'X' marks the spot at Guild awards

Rarely has a pin sparked so much confusion.

Celebs’ lapels have always served as prime billboard space, but the red “X” that debuted at Saturday’s SAG Awards set off some serious fireworks.

To their collective angst, the producers of the 11th Annual Screen Actors Guild Awards discovered they’d mounted an impromptu staging of “The Scarlett Letter” Saturday night, with top SAG stars from TV and film — including presenter and supporting actor winner Morgan Freeman and presenter Tim Robbins — all sporting a large red “X” on their lapels, with the word “no” printed at the center of the X.

Distributed on the red carpet of the SAG Awards by SAG board members Frances Fisher and Esai Morales, the “scarlett letters” represented their SAG-faction Membership First’s rejection of the tentative $200 million dollar deal reached with TV and film producers last month.

Fisher and Morales’s not-so-subtle message? Make an “X” in the “no” box of the referendum ballot that will be received by SAG and AFTRA’s some 140,000 members this week.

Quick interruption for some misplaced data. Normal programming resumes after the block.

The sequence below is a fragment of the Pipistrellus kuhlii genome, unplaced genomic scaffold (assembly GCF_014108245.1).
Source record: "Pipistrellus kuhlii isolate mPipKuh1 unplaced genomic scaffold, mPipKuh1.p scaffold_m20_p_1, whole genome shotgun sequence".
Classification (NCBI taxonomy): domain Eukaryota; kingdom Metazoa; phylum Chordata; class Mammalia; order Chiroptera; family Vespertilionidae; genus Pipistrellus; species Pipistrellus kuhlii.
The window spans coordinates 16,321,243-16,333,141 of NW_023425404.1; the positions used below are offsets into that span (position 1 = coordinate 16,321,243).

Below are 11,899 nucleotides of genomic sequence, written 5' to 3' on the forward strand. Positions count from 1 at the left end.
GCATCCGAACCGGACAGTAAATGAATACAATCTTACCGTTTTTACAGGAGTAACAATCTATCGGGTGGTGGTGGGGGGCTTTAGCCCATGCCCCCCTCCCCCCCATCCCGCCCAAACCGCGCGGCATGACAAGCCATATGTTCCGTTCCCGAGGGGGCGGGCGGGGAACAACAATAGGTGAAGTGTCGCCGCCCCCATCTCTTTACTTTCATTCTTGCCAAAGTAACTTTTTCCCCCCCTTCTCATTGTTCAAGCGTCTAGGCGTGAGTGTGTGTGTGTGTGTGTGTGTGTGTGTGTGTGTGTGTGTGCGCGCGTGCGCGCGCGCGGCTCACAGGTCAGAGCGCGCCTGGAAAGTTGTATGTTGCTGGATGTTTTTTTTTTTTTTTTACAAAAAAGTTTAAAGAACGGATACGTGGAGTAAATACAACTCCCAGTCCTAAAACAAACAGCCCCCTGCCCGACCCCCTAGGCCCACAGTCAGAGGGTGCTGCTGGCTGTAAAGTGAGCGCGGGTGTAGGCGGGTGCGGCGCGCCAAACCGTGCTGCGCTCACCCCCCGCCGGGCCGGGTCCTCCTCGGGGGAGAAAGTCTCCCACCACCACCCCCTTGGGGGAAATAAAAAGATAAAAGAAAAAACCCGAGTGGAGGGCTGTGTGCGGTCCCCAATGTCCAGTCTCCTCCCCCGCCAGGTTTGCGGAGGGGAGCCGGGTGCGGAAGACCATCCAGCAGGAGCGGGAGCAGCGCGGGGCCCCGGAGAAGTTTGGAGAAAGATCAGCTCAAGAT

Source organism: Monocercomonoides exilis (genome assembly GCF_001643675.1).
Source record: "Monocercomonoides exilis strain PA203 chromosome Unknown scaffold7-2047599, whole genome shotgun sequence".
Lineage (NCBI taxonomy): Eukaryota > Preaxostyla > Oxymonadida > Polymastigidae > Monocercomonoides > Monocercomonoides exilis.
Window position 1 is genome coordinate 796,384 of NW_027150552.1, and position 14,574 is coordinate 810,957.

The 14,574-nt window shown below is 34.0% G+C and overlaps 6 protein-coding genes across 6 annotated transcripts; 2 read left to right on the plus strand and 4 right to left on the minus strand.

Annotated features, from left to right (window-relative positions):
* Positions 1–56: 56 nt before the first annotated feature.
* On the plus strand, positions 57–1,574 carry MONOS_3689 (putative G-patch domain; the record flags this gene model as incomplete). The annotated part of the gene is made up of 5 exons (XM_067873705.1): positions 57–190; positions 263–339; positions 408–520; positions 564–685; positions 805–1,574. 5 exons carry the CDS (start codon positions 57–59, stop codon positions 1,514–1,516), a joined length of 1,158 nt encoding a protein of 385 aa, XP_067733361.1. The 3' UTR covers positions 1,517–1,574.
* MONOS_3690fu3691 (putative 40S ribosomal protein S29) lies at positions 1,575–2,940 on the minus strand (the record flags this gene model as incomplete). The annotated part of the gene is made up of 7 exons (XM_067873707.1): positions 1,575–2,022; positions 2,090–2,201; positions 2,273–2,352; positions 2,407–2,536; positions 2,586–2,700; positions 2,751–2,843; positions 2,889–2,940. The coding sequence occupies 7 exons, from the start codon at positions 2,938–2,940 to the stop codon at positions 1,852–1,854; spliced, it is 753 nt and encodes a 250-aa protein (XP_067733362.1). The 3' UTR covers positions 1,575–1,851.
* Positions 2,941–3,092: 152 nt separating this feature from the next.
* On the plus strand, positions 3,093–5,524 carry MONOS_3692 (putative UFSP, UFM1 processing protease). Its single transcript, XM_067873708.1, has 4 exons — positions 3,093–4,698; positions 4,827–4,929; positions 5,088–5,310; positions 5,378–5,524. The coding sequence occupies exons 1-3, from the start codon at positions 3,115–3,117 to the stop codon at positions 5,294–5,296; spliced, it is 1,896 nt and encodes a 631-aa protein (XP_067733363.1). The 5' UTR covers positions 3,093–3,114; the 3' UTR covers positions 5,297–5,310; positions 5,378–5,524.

Problem was, not everyone who put on Fisher’s “X” was aware of the connotations.

The move outraged SAG’s prexy, Melissa Gilbert, who said the guild had always made an effort to keep the kudocast free of internecine sniping.

“I was absolutely livid,” said SAG prexy Melissa Gilbert, in an interview with Daily Variety, “I found out about three minutes to show time that she’d been handing them out. Never in the history of this award have we ever allowed politics to interfere with the show: It’s about actors and their performances.”

Lifetime Achievement Award winner James Garner was also photographed wearing the scarlett letter on the red carpet, as were “Sopranos” stars James Gandolfini and Tony Sirico. Gilbert said Garner removed it just prior to the broadcast, while Gandolfini and his co-stars removed their X’s on the red carpet after being informed of its meaning one of the broadcast’s producers.

SAG kudocast producers were unable to get a word in with “The West Wing’s” John Spencer, who wore the red X as he introduced the live awards show — during SAG’s now de rigeur, “I’m so-and-so, and I’m an Actor” routine — but Gilbert insisted Spencer thanked her for her work on the contract and said he was supporting it.

Morales on Monday said that he didn’t think the move was political.

“For me, it’s not politics,” said Morales, “It’s life or death for our union. We’re not being radical just to be radical, we just know we can do better than this contract. A ‘no’ vote doesn’t automatically mean a strike.”

Efforts to reach Robbins and Freeman were unsuccessful late Monday afternoon. A Robbins spokeswoman said she had no idea about the meaning of the X, or whether Robbins understood what it meant either. Freeman’s agent in New York, Jeff Hunter, did not return calls.

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